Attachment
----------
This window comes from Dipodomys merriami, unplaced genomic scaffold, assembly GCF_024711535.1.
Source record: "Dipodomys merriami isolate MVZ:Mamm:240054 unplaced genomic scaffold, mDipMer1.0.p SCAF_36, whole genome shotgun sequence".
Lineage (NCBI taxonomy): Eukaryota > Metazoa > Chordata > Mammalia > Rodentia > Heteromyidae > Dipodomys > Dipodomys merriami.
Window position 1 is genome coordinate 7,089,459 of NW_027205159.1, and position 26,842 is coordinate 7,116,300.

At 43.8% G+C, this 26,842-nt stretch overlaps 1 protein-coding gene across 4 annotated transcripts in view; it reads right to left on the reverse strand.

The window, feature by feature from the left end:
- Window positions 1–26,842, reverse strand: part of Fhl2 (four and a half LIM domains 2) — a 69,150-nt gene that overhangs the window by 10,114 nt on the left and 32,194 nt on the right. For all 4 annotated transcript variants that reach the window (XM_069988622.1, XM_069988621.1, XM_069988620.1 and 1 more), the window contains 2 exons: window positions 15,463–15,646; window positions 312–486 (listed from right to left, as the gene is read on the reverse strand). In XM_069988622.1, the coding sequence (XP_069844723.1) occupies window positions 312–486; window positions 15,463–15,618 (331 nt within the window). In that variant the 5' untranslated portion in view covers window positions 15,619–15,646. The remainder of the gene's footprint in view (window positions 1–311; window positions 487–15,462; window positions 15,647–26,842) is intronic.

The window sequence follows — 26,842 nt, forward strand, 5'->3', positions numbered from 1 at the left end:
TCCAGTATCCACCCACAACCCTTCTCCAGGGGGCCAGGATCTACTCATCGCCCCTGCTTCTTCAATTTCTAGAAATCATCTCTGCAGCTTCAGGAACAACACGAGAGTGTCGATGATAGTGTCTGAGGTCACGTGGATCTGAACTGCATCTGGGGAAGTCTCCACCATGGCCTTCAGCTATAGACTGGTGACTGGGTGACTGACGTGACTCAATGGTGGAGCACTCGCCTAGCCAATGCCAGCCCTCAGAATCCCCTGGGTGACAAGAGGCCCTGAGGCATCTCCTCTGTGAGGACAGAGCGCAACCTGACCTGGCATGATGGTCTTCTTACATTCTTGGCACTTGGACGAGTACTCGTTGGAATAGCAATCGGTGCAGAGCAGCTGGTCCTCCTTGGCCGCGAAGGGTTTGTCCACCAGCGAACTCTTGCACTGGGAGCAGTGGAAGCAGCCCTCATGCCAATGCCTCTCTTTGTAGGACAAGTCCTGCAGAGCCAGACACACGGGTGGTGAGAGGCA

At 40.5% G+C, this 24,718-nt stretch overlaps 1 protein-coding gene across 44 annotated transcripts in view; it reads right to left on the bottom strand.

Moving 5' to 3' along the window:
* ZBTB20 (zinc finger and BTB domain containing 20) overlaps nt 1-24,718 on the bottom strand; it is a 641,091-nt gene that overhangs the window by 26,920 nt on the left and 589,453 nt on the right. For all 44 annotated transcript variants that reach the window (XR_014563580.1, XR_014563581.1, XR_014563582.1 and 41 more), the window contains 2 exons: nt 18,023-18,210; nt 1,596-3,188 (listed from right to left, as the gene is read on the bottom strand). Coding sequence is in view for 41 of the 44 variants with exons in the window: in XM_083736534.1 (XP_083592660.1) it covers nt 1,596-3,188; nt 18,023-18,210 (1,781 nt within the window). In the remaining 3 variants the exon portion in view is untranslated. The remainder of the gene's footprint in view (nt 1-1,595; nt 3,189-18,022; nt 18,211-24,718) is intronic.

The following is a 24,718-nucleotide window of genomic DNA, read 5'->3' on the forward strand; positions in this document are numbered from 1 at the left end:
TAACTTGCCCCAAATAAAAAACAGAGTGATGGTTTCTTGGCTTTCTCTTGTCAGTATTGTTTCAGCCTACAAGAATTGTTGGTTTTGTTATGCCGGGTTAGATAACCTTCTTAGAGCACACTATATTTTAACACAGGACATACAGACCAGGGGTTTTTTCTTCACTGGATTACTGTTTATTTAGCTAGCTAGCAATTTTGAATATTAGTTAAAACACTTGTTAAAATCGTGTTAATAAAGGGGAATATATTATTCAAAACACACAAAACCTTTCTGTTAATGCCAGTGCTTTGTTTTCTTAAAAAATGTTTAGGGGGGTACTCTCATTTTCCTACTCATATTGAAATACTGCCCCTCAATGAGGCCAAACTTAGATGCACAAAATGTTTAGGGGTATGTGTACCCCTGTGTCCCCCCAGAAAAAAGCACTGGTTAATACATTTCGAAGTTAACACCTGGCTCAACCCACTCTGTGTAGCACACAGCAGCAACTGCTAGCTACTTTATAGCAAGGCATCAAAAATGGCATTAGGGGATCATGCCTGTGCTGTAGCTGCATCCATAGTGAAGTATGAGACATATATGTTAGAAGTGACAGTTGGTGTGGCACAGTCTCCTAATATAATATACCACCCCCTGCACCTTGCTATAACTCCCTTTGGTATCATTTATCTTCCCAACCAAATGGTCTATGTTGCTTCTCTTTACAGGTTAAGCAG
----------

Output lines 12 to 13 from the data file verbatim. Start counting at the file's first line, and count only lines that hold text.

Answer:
* ZBTB20 (zinc finger and BTB domain containing 20) overlaps nt 1-24,718 on the bottom strand; it is a 641,091-nt gene that overhangs the window by 26,920 nt on the left and 589,453 nt on the right. For all 44 annotated transcript variants that reach the window (XR_014563580.1, XR_014563581.1, XR_014563582.1 and 41 more), the window contains 2 exons: nt 18,023-18,210; nt 1,596-3,188 (listed from right to left, as the gene is read on the bottom strand). Coding sequence is in view for 41 of the 44 variants with exons in the window: in XM_083736534.1 (XP_083592660.1) it covers nt 1,596-3,188; nt 18,023-18,210 (1,781 nt within the window). In the remaining 3 variants the exon portion in view is untranslated. The remainder of the gene's footprint in view (nt 1-1,595; nt 3,189-18,022; nt 18,211-24,718) is intronic.

The following is a 24,718-nucleotide window of genomic DNA, read 5'->3' on the forward strand; positions in this document are numbered from 1 at the left end: